Book-Picking

Just finished reading Don Winslow’s new crime thriller, City on Fire, which I loved. Five stars. But as I wrote up my Amazon review (as we should all do πŸ™‚ ), I found myself wondering how I’d come to pick Winslow’s book in the first place.Β  I’d never read any of his other books. Although he’s well-known, I hadn’t heard of him. I mapped out seven steps on my book-picking journey (steps that might be of interest to all authors who are trying to lure readers to their books.)

How to pick a book. Source: cottonbro

1. Book-picking and the title

Although I had never heard of this particular book, there are a lot of City on Fire titles in my consciousness. An earlier novel, with the same name, was published in 2015 and earned its debut author a $2 million dollar advance. (I can’t remember my name half the time, but details like that stick in my head.) There have also been movies with that title, and also a scent. So the idea of a novel titled City on Fire was frothing around in my mind, and it made it easier for me to remember.

2. The bookstore

I happened to be at a party at The Mysterious Bookshop (celebrating the publication of an anthology in which I had a story, Crime Hits Home.) There was a pile of Winslow’s books on one of the tables, and I began to drift toward thinking, oh. There’s that book by the guy who had the $2 million advance and some random person came up to me and said, “It’s not that guy. It’s someone else, and it’s really good.” So that joined the froth in my mind.

3. The epigraph

Then I opened the book and saw the epigraph, which is a quote from The Iliad. Take your meal now, we prepare for combat. I have mixed feelings about epigraphs. Sometimes they’re the best-written part of the book, which is worrisome. Other times they’re pretentious. I felt like Winslow’s quote added some gravitas to a crime story set in Providence, and so that drew me in.

4. Book-picking and the Cover

I liked it. There was something stark about it that made me think the author didn’t need to do anything fancy to draw me into the book. It had authority. Also, his name is so big on the cover that I figured I should know who he was.

City on Fire

5. Word of Mouth

I was chatting with someone knowledgeable and we were talking about good books we’d read and he mentioned this one and said it was great. It had already been in my mind, so I was more receptive.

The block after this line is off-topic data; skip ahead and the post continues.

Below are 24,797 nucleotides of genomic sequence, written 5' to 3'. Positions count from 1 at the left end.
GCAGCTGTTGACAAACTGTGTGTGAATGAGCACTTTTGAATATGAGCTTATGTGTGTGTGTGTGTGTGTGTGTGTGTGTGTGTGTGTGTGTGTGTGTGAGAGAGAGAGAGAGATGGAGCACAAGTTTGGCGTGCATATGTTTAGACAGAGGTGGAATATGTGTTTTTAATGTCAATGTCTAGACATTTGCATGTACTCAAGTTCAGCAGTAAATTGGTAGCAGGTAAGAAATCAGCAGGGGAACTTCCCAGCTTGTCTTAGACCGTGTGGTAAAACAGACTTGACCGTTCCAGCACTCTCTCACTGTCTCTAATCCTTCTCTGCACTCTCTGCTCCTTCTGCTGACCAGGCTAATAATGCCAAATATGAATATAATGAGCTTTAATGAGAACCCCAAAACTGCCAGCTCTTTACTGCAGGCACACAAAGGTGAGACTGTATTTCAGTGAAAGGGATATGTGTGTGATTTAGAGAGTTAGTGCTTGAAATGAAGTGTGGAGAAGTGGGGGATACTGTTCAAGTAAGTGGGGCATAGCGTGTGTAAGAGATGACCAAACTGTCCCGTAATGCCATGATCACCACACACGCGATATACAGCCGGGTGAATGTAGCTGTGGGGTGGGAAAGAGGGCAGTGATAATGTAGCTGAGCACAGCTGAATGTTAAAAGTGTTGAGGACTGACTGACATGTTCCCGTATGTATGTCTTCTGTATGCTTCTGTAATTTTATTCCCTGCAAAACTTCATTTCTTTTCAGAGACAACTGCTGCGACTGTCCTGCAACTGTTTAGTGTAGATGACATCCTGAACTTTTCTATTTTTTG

6. Setting

The book is set in Providence, Rhode Island and starts out at on the beach and that was good enough for me.

7. Readiness

It happened that I had just finished listening to a book on Audible. (Tana French, The Searcher.) I had that panicky feeling I get when I finish up a good book and I’m not sure what my next good book’s going to be.Β  Then, hey presto, City on Fire pops up as a recommendation from Audible. And I had a credit!

Fellow readers and writers, that’s a lot of work that Don Winslow had to go through to get me to pick his book, but I’m so glad he did. Now I’ve preordered the sequel. πŸ™‚ Do you have any book-picking observations of your own? Join the conversation on Facebook and Twitter.Β 

Susan Breen is the author of the Maggie Dove mystery series. Her stories have been published in Alfred Hitchcock’s Mystery Magazine and Ellery Queen’s Mystery Magazine. She teaches novel-writing at Gotham Writers and is on the staff of the New York Pitch Conference. www.susanjbreen.com

11 comments

  1. Don Winslow is on my TBR pile, which is one step short of being read, one step ahead of being on my TBR list. How I decide to buy a book I know I won’t read for a while is a similar process. Susan, you’ve persuaded me to advance it to my lap.
    I’d also add that Don Winslow is a generous activist whom I admire even without reading his books.

  2. Well, I read the β€œother” one and I have thoughts on it… Don Winslow has been coming up in my feeds a lot lately, not least because he championed my new favorite author, Adrian McKinty. I will be checking him out now!

  3. If I’m in a bookstore and it’s an author I’m not familiar with, the title and cover grab my attention first. Then I flip to the back cover. If I’m still interested, I’ll read the inside jacket. Then I’ll decide.

    If it’s online and it’s an author I’m not familiar with, again title and cover pull in my attention. Then it depends on the blurbs (who blurbed them), number of reviews, whether the newspaper reviews read like the publicist wrote them or the reviewer actually read the book, past books. I’m less likely to buy a book when the professional reviews all read the same. It seems like product placing instead of an honest review.

  4. Susan, I’ve never read Don Winslow either but now I’ll check him out. And unlike your careful process, this, recommendations by people I know, is exactly how I find many of the books I read.

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